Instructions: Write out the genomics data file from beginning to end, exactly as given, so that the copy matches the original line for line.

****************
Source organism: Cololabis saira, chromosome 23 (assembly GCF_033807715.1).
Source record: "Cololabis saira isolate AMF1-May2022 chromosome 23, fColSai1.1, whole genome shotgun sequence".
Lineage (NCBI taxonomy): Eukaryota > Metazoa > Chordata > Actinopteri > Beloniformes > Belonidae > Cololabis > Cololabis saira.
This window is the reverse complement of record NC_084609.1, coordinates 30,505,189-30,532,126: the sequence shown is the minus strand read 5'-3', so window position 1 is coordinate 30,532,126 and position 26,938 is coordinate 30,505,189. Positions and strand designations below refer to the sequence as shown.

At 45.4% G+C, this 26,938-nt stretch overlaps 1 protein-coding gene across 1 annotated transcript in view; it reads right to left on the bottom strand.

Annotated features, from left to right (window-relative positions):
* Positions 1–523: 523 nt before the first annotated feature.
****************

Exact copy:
Source organism: Cololabis saira, chromosome 23 (assembly GCF_033807715.1).
Source record: "Cololabis saira isolate AMF1-May2022 chromosome 23, fColSai1.1, whole genome shotgun sequence".
Lineage (NCBI taxonomy): Eukaryota > Metazoa > Chordata > Actinopteri > Beloniformes > Belonidae > Cololabis > Cololabis saira.
This window is the reverse complement of record NC_084609.1, coordinates 30,505,189-30,532,126: the sequence shown is the minus strand read 5'-3', so window position 1 is coordinate 30,532,126 and position 26,938 is coordinate 30,505,189. Positions and strand designations below refer to the sequence as shown.

At 45.4% G+C, this 26,938-nt stretch overlaps 1 protein-coding gene across 1 annotated transcript in view; it reads right to left on the bottom strand.

Annotated features, from left to right (window-relative positions):
* Positions 1–523: 523 nt before the first annotated feature.